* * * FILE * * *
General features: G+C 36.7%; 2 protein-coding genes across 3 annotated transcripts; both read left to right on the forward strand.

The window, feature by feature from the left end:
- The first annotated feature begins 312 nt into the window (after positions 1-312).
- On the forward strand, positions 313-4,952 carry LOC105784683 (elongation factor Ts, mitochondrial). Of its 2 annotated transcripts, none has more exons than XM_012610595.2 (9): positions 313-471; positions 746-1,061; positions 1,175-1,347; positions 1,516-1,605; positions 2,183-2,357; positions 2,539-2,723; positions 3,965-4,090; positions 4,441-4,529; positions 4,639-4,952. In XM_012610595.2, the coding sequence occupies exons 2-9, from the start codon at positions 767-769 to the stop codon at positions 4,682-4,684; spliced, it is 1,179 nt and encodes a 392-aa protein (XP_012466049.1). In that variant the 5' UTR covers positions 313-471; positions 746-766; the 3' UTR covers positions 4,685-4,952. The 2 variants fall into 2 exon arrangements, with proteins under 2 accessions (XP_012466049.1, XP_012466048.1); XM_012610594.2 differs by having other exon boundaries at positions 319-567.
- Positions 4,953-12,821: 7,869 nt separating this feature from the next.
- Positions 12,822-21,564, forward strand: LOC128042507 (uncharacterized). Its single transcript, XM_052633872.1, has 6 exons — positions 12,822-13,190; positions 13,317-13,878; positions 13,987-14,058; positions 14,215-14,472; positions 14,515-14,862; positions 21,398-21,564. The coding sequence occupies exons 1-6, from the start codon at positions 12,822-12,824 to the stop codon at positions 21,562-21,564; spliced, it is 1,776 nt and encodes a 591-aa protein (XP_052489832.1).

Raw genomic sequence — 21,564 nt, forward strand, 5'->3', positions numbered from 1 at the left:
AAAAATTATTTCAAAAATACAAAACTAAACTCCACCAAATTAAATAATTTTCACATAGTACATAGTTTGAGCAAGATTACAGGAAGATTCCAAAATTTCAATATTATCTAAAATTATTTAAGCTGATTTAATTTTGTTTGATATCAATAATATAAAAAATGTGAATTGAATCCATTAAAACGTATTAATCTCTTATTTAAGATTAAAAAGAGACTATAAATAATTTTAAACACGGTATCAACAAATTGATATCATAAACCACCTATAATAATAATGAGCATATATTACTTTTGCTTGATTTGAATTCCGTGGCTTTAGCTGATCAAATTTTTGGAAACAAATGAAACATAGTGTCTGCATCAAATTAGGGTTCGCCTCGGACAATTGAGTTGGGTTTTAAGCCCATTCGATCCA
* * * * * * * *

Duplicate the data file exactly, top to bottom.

General features: G+C 36.7%; 2 protein-coding genes across 3 annotated transcripts; both read left to right on the forward strand.

The window, feature by feature from the left end:
- The first annotated feature begins 312 nt into the window (after positions 1-312).
- On the forward strand, positions 313-4,952 carry LOC105784683 (elongation factor Ts, mitochondrial). Of its 2 annotated transcripts, none has more exons than XM_012610595.2 (9): positions 313-471; positions 746-1,061; positions 1,175-1,347; positions 1,516-1,605; positions 2,183-2,357; positions 2,539-2,723; positions 3,965-4,090; positions 4,441-4,529; positions 4,639-4,952. In XM_012610595.2, the coding sequence occupies exons 2-9, from the start codon at positions 767-769 to the stop codon at positions 4,682-4,684; spliced, it is 1,179 nt and encodes a 392-aa protein (XP_012466049.1). In that variant the 5' UTR covers positions 313-471; positions 746-766; the 3' UTR covers positions 4,685-4,952. The 2 variants fall into 2 exon arrangements, with proteins under 2 accessions (XP_012466049.1, XP_012466048.1); XM_012610594.2 differs by having other exon boundaries at positions 319-567.
- Positions 4,953-12,821: 7,869 nt separating this feature from the next.
- Positions 12,822-21,564, forward strand: LOC128042507 (uncharacterized). Its single transcript, XM_052633872.1, has 6 exons — positions 12,822-13,190; positions 13,317-13,878; positions 13,987-14,058; positions 14,215-14,472; positions 14,515-14,862; positions 21,398-21,564. The coding sequence occupies exons 1-6, from the start codon at positions 12,822-12,824 to the stop codon at positions 21,562-21,564; spliced, it is 1,776 nt and encodes a 591-aa protein (XP_052489832.1).

Raw genomic sequence — 21,564 nt, forward strand, 5'->3', positions numbered from 1 at the left:
AAAAATTATTTCAAAAATACAAAACTAAACTCCACCAAATTAAATAATTTTCACATAGTACATAGTTTGAGCAAGATTACAGGAAGATTCCAAAATTTCAATATTATCTAAAATTATTTAAGCTGATTTAATTTTGTTTGATATCAATAATATAAAAAATGTGAATTGAATCCATTAAAACGTATTAATCTCTTATTTAAGATTAAAAAGAGACTATAAATAATTTTAAACACGGTATCAACAAATTGATATCATAAACCACCTATAATAATAATGAGCATATATTACTTTTGCTTGATTTGAATTCCGTGGCTTTAGCTGATCAAATTTTTGGAAACAAATGAAACATAGTGTCTGCATCAAATTAGGGTTCGCCTCGGACAATTGAGTTGGGTTTTAAGCCCATTCGATCCA